We’re excited about the value of this new integration for our customers. We’ll continue to enhance [x]PM to work well with popular tools and DevOps best practices for adopting, developing, and maintaining microservices-based applications.

Try it out and share your feedback at support@lightstep.com, and let us know what other integrations you’d like to see.

Twilio Engineer Shares How They Achieve Five 9s of Availability

In our recent tech talk on SD Times – Managing the Performance of Applications in the Microservices Era – Tyler Wells, Director of Engineering at Twilio, shared his insights on how to effectively manage the performance of microservices-based applications and how they achieve five 9s of availability and success.

Tyler said that integrating new tools and solutions into a developer’s workflow can be a challenge for any organization: there needs to be a big carrot. For Twilio, the carrot was a 92% reduction in mean time to resolution (MTTR) for production incidents, and 70% improvements to mean latency for critical services. Now, they can also detect failures before they impact customers. This article shows how they accomplished these results and how other organizations can do the same.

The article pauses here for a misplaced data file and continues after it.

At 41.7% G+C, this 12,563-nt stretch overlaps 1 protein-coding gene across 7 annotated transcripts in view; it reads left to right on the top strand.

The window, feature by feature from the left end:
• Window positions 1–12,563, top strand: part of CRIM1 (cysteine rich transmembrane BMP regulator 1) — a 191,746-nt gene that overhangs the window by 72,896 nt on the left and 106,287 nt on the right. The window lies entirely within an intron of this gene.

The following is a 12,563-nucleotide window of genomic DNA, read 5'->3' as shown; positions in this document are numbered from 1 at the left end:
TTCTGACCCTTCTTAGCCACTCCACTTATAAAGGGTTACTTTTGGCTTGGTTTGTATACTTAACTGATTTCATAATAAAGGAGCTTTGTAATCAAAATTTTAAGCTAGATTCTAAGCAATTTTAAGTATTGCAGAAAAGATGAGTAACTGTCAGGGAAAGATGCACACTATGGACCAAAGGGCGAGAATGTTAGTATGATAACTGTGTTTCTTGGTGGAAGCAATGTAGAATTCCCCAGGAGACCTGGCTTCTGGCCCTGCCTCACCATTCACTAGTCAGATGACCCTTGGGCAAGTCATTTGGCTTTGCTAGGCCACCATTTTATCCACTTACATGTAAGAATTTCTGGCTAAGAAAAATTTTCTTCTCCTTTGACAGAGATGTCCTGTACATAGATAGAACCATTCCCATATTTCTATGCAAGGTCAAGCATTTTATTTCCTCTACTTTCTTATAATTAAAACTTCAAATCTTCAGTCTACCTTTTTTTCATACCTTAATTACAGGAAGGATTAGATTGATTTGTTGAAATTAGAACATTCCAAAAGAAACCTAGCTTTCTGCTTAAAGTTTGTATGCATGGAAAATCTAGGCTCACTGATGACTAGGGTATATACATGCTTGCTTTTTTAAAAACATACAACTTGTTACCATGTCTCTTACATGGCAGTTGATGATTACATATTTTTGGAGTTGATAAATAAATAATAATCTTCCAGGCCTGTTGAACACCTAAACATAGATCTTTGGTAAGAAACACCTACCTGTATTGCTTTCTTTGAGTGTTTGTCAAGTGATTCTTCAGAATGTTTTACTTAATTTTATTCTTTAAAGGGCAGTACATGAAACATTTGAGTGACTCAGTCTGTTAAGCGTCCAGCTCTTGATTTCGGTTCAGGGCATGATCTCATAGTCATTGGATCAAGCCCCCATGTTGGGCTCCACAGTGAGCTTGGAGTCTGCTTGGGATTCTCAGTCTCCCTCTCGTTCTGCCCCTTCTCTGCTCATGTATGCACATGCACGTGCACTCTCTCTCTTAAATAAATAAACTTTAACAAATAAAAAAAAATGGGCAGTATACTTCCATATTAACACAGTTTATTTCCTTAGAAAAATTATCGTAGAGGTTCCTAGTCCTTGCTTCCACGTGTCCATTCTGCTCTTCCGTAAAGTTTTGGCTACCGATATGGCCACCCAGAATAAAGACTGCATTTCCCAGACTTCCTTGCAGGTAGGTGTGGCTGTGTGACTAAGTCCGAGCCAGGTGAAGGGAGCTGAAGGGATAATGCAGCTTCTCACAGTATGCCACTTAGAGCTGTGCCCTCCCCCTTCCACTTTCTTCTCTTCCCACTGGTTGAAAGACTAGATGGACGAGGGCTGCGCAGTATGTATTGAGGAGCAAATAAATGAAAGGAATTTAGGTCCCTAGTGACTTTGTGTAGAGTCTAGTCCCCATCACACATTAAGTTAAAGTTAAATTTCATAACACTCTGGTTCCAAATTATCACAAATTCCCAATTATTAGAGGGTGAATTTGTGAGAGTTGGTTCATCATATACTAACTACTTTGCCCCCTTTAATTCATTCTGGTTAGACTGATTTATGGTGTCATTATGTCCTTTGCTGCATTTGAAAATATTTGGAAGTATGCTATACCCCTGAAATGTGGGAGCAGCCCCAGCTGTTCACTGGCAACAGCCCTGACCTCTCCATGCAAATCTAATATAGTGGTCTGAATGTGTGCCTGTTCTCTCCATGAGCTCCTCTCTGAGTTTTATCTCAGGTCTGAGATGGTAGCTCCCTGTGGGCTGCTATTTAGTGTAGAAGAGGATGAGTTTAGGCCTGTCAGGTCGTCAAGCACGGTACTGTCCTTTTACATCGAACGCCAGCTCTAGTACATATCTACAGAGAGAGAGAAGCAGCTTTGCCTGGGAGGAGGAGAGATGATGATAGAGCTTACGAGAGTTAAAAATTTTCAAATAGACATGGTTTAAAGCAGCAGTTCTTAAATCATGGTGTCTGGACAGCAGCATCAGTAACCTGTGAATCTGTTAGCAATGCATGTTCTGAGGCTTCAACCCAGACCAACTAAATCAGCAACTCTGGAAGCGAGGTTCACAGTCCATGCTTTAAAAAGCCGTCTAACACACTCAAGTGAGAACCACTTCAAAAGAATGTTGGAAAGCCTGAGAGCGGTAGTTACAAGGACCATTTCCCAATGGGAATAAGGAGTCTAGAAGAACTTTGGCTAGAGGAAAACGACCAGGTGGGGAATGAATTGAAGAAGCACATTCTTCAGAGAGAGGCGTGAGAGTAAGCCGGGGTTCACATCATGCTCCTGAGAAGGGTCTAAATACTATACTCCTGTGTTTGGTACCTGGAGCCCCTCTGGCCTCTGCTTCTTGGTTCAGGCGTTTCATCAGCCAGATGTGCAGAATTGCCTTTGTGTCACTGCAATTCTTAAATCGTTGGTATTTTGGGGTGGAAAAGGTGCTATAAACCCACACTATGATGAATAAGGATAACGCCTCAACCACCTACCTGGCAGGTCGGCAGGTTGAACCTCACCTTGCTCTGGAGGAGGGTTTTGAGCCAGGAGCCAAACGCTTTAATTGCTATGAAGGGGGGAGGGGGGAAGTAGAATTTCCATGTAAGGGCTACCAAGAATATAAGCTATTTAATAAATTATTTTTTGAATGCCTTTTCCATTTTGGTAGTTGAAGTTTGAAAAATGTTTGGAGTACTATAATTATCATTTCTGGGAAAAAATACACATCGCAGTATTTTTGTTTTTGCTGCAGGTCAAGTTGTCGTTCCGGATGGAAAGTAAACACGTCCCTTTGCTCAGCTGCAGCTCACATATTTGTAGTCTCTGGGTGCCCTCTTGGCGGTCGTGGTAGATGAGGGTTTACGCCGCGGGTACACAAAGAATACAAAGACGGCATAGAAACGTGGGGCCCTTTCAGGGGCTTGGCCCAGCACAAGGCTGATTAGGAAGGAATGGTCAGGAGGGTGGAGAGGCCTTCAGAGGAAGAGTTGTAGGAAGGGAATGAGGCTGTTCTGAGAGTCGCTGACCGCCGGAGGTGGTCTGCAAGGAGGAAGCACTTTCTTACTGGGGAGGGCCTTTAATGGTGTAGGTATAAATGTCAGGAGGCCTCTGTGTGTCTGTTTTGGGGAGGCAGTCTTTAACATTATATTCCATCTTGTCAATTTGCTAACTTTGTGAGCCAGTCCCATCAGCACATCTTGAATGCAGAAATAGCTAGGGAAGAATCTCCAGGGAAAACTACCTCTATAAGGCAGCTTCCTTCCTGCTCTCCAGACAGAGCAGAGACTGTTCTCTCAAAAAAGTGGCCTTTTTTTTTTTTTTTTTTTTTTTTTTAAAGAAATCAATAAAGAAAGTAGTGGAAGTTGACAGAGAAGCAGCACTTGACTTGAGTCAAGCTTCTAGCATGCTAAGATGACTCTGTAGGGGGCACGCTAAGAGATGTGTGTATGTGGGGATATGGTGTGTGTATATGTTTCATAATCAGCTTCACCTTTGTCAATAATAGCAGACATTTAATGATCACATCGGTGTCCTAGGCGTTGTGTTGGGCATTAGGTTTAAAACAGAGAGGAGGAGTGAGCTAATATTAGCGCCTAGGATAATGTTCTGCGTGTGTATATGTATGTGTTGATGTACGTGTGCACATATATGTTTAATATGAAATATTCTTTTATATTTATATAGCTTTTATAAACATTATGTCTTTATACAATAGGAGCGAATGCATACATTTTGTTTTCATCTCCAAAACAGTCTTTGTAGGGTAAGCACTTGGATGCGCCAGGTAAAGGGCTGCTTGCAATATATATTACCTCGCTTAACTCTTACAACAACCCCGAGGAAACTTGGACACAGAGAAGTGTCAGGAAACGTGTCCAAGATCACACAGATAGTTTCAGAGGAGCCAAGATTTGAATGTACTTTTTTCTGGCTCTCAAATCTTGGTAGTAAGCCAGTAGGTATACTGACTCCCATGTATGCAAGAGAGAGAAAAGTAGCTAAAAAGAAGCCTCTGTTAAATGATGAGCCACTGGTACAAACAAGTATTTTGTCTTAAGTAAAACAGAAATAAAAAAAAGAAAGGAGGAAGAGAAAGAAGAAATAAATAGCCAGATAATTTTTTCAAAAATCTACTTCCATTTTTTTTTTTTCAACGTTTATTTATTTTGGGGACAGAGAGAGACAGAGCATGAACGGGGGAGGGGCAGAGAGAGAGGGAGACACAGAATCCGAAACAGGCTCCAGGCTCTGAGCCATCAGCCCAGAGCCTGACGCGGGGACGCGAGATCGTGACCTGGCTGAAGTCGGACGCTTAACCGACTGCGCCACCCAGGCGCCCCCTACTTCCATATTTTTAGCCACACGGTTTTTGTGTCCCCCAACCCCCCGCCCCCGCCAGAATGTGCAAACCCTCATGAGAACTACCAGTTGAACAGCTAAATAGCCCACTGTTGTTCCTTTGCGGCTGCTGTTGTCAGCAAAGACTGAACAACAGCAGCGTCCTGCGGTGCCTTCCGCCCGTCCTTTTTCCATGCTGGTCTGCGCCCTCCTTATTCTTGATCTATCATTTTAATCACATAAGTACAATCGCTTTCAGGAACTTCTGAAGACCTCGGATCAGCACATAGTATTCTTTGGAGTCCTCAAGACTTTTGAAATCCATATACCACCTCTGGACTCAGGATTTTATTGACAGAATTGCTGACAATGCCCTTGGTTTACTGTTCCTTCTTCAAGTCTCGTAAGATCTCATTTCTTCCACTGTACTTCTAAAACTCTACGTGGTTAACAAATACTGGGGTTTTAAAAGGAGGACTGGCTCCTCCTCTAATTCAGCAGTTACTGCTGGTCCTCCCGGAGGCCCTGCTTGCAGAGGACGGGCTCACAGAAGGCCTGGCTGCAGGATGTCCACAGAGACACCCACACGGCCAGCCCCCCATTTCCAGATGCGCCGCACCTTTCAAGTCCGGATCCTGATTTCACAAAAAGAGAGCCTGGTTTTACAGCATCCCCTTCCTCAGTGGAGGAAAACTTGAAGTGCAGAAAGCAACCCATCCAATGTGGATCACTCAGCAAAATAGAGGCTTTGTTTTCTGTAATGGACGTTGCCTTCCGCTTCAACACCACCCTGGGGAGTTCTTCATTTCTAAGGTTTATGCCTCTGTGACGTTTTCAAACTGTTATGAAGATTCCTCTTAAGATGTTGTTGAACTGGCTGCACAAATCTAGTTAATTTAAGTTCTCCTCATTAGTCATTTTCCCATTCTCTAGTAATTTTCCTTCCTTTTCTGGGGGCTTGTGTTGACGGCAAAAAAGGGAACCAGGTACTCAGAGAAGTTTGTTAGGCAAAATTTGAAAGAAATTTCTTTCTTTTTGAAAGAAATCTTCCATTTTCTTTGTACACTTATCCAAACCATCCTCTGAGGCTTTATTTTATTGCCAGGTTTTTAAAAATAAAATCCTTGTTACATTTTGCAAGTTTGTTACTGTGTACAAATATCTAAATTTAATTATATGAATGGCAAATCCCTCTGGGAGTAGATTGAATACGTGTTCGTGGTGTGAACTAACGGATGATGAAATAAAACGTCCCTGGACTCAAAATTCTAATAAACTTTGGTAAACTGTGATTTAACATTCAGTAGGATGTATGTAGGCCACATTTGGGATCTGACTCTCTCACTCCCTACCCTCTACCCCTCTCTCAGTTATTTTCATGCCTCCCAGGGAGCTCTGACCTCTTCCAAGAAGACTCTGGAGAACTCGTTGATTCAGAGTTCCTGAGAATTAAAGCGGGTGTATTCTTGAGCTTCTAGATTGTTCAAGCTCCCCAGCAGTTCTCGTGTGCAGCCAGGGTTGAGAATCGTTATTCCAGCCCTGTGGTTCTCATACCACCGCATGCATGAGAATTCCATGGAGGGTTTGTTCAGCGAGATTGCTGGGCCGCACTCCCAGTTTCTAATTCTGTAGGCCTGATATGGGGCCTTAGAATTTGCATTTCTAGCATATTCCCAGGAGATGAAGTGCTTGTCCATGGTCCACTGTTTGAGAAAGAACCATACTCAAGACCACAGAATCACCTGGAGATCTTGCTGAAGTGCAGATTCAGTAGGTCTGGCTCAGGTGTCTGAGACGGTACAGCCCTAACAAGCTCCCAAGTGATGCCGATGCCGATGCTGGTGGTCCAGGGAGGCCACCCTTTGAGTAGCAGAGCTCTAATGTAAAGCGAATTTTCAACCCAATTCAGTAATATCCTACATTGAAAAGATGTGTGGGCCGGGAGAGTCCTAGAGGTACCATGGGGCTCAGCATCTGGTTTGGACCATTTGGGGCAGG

How Twilio integrated [x]PM into its engineering process and workflow

Tyler described why his team was motivated to try [x]PM and how it fit into their workflow. “Twilio was born and raised in the cloud and has always been built on distributed microservices. My team was an early adopter of LightStep. We were excited about the opportunity to instrument and add tracing to the complex distributed systems we have in the Programmable Video group. You can imagine that setting up a video call involves a lot of steps, and there are a lot of systems. The orchestration messages have to pass through: authorization, authentication, creating the Room [session], orchestrating the Room, adding Participants to the Room. These are all distributed systems, so we added tracing, including Tags and rich information specific to our business, and we started watching. We watched the p99 latency, and we started honing in on the outliers. As we highlighted these outliers, we pulled the information we needed to help identify one of these Rooms using [the Room’s] Sid or GUIDs. We used those IDs to look through [LightStep] and figure out, from the highlighted spans showing the latency, exactly what was going on. That was our first experience with LightStep and how we started to derive value.”